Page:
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Gavin Newsom's wife opens up about 'survivor's guilt' after golf cart accident that killed her sister

Jennifer Newsom reflected on how the death of her sister when they were children has driven her throughout her life.

Jennifer Siebel Newsom has opened up about how the tragic death of her sister at a young age created "a pressure to be perfect" to make up for the loss of her sibling.

The filmmaker and wife of California Gov. Gavin Newsom spoke to the Los Angeles Times about the death of her older sister Stacey, when the two were children.

Governor Gavin Newsom (R) and First Partner Jennifer Siebel Newsom
Jennifer Siebel Newsom, a filmmaker and the wife of California Gov. Gavin Newsom, opened up about the effect of her sister's death when Jennifer was only 6.Tim Mosenfelder / Getty Images

The sisters were playing on golf carts during a family vacation in Hawaii when tragedy struck. Stacey, who was 8 at the time, was hiding behind Jennifer's cart when the cart went backwards, killing Stacey, according to the Los Angeles Times.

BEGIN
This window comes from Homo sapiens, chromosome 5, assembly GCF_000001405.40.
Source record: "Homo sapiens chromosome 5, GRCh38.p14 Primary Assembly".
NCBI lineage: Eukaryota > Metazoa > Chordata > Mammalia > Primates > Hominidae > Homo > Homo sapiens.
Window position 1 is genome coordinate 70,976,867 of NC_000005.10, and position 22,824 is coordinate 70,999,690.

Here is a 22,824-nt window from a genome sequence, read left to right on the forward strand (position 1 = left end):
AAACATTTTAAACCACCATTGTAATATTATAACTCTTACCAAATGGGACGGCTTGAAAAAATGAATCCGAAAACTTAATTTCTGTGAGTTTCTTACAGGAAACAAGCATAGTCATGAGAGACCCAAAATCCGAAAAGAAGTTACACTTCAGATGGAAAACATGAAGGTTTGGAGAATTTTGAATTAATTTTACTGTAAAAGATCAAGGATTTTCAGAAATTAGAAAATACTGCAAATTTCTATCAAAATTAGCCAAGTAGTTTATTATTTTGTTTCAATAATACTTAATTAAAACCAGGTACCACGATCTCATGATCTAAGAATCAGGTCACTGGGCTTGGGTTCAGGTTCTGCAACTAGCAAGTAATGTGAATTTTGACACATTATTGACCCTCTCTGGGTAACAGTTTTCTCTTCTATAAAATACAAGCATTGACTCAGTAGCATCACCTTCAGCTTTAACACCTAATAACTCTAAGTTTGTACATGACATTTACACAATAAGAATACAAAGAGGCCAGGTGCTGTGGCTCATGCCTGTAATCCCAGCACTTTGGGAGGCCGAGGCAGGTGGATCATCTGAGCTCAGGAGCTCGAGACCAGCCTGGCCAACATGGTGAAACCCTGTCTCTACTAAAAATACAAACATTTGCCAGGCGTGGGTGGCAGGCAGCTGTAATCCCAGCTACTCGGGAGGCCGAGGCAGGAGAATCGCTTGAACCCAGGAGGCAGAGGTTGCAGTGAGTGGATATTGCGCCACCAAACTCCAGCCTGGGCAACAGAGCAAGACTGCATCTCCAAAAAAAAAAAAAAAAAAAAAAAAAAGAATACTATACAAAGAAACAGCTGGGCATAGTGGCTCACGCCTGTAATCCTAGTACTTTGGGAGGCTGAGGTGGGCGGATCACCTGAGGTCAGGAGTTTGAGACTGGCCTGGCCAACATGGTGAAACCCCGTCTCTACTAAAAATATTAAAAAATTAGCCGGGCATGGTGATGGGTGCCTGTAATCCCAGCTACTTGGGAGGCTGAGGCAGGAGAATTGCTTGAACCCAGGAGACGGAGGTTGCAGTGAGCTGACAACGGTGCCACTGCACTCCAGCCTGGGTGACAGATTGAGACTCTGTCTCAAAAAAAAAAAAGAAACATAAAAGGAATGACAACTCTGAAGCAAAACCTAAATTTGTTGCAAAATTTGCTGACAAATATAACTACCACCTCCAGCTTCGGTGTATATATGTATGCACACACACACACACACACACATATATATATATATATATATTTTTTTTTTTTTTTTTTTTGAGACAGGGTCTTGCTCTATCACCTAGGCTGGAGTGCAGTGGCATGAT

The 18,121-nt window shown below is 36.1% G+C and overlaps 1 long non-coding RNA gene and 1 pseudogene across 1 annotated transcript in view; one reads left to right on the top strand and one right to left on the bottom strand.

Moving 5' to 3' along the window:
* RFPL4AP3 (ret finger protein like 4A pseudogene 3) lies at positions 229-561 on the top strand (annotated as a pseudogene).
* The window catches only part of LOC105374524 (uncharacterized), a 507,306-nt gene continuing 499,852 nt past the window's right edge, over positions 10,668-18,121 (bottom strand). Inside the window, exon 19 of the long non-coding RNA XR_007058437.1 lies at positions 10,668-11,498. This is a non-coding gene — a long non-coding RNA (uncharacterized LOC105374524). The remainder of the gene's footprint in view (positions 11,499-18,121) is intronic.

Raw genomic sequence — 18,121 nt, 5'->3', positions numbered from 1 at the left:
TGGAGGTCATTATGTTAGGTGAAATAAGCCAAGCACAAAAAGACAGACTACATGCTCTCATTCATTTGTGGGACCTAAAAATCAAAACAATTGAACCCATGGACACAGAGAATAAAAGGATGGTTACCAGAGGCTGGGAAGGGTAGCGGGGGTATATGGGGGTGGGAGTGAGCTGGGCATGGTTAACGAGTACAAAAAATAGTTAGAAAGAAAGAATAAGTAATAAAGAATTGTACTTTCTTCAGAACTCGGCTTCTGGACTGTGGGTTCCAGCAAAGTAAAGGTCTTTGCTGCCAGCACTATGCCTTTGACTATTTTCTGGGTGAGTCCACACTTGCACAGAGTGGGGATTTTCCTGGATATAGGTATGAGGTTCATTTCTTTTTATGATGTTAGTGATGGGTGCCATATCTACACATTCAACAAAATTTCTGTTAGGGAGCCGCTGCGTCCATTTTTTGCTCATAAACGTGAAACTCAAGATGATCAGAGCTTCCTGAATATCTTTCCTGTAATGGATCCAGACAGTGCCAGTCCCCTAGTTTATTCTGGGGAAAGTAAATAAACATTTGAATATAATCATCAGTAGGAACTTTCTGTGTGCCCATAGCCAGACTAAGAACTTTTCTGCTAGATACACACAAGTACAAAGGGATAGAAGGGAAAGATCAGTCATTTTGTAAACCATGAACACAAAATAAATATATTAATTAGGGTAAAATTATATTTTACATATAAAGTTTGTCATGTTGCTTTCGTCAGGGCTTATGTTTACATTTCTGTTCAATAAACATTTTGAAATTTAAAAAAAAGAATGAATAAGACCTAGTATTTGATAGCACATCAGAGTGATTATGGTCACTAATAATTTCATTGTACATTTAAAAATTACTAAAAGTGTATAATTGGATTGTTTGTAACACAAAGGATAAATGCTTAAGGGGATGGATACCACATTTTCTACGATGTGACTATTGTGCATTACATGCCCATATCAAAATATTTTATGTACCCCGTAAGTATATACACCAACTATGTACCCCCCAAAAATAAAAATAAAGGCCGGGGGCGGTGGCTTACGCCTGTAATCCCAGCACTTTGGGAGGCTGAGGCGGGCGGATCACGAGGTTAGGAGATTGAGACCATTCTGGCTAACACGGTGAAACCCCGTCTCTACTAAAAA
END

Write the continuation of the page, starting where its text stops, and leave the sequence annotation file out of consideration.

Jennifer was only 6 when the accident occurred. It resonated throughout her life, pushing her to excel in sports and academics.

“I felt the pressure to be perfect,” she said. “To make my parents forget, by being two daughters instead of one.”

The loss of her sister has continued to drive her as the first lady of California, who grew up in Marin County.

“I’m sure there was survivor’s guilt,” she said. “I’m sure, in my subconscious, it’s like I have to make up for that loss, and I have to do something to improve other people’s lives or have an impact, double my own, which is a little crazy. I don’t use the word ‘crazy.’ But you know, it’s aspirational.”

Siebel Newsom, 48, said she began to forgive herself when the youngest of her four children, Dutch, reached the same age she was when her sister died.

“I realized that you can’t blame a 6- [or] 7-year-old,” she said. “You can’t ask them to understand things.”

Siebel Newsom has been passionate about protecting children in her work, a cause her husband has taken up by pushing for a constitutional amendment to restrict access to guns in all 50 states.

Gavin Newsom spoke to TODAY about his proposal, which involves a 28th Amendment to the U.S. Constitution.

The amendment would mandate universal background checks, raise the minimum age to buy a gun to 21, require a reasonable waiting period for purchases, and ban the sale of assault rifles to civilians.

"There's not a parent out there, not one parent ... that doesn't think about these things when you send your kids to school," Newsom told TODAY, referring to gun violence in the country.